A month later senior Park Service also appeared to be extra cautious when they asked District Police not to go into McPherson Square one night because the police presence might “escalate the tenuous relationship” between the two sides, according to e-mails.
Though some of the tension has subsided, police are concerned that a new wave of protesters from other states could again test no-camping rules in downtown parks.
But Sam Jewler, a protest organizer from the District, said protesters have turned their focus to building community support, including new actions aimed at foreclosure prevention, and he said he expects fewer skirmishes with police.
“Things happened in the park, but I don’t think it should reflect equally on the movement,” Jewler said, adding that some of the out-of-town troublemakers have left. “It’s a public park, and there were some people we didn’t know how to deal with.”
But the uneasy relationship remains.
Protesters and police got into a shoving match Feb. 10 outside of the Conservative Political Action Conference in Woodley Park, resulting in both police and protesters landing on the ground. When an officer on horseback tried to push a protester away from the scene, the young man hurled obscenities and tried to block the horse, setting up a daring game of chicken between him and the 1,200-pound animal.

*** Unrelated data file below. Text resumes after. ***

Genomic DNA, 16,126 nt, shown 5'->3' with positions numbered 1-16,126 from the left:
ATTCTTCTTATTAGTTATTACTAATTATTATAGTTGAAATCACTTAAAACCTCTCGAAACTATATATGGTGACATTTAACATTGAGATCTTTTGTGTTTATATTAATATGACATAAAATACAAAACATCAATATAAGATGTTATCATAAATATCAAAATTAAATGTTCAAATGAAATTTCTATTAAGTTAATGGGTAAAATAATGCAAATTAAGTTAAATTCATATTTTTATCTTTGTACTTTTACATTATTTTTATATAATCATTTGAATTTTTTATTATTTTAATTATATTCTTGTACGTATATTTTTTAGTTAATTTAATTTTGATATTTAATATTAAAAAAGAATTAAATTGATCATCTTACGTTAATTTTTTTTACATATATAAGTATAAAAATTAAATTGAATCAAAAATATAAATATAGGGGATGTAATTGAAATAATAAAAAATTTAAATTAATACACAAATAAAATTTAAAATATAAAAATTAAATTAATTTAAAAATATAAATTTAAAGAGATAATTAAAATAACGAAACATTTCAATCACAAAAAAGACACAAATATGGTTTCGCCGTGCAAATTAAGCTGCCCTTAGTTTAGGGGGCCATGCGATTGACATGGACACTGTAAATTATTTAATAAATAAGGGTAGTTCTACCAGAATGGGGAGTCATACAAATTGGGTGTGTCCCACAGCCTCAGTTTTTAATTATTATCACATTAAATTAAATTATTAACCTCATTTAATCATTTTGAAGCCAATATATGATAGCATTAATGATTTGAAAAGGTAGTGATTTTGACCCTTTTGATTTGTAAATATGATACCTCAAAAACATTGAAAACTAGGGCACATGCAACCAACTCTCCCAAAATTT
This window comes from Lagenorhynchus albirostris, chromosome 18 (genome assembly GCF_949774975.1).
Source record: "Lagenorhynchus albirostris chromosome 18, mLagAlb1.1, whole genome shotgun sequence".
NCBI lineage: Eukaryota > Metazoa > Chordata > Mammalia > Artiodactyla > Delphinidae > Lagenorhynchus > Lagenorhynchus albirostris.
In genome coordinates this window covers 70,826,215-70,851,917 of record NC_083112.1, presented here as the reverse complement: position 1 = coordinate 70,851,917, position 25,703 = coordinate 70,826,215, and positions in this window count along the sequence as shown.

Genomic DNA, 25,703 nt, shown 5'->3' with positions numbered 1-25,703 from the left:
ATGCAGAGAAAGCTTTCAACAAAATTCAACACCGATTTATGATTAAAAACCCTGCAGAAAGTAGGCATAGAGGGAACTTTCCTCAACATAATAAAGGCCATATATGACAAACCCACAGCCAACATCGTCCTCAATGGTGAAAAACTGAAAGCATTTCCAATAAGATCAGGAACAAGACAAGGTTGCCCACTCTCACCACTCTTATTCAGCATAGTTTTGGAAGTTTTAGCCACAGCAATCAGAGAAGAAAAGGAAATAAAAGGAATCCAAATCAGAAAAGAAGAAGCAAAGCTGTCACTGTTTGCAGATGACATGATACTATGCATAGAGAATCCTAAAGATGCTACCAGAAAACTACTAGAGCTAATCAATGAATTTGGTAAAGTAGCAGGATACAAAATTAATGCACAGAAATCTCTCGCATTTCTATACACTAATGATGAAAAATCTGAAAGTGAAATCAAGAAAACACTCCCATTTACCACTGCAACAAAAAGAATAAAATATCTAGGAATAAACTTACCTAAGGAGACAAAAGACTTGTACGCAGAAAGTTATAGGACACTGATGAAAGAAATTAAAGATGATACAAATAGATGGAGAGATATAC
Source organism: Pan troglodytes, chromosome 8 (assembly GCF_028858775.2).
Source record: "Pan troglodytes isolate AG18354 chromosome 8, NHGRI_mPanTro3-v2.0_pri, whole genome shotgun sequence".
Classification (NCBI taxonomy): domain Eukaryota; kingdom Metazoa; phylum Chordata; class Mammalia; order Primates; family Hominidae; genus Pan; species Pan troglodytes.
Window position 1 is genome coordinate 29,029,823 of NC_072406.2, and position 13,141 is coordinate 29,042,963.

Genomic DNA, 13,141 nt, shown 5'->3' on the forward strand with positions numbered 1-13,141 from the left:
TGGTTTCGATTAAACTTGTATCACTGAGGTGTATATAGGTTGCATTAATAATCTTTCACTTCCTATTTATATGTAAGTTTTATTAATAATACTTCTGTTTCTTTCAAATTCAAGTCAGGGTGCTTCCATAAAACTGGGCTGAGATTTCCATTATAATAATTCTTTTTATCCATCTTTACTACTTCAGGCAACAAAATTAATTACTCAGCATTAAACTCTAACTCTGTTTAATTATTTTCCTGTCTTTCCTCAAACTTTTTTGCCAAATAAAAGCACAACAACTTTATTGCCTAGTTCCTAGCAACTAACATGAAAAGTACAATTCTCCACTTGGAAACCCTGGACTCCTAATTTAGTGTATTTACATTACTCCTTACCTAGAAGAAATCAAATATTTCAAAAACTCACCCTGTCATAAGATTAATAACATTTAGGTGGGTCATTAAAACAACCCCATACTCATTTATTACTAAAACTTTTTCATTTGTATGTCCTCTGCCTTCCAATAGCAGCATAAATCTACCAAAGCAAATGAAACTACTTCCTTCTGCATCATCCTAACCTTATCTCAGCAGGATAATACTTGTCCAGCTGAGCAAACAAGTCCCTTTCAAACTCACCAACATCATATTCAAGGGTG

“I would listen if they were nicer,” said the protester, who identified himself as Nate. “They are trying to taunt me into doing something. Would you be pushed around and just stand there?”
Kenneth Eisold, a New York-based psychoanalyst who has written about Occupy Wall Street, said some protesters appear to be lashing out because their grievances, which include bridging the economic divide between the rich and the poor, have yet to be addressed. Many protesters, he said, do not realize it took years for 1960s protesters to see some progress during the civil rights and anti-war era.
“They can’t occupy the external spaces anymore and they themselves don’t know where to go from this point, so the frustration leads to outbursts,” Eisold said. “They get angry at the police because they need to ventilate in some ways.”
Lt. Robert T. Glover of the District Police Department’s Special Operations Bureau said the agency will continue trying to communicate and work with the protesters to defuse potential problems before injury or arrests. Glover spent a week on medical leave after spraining his wrist during the scuffle outside the Woodley Park conference.
“I believe that officers are aware of the previous assaults on officers, and that awareness has led to even better de-escalation techniques,” he said.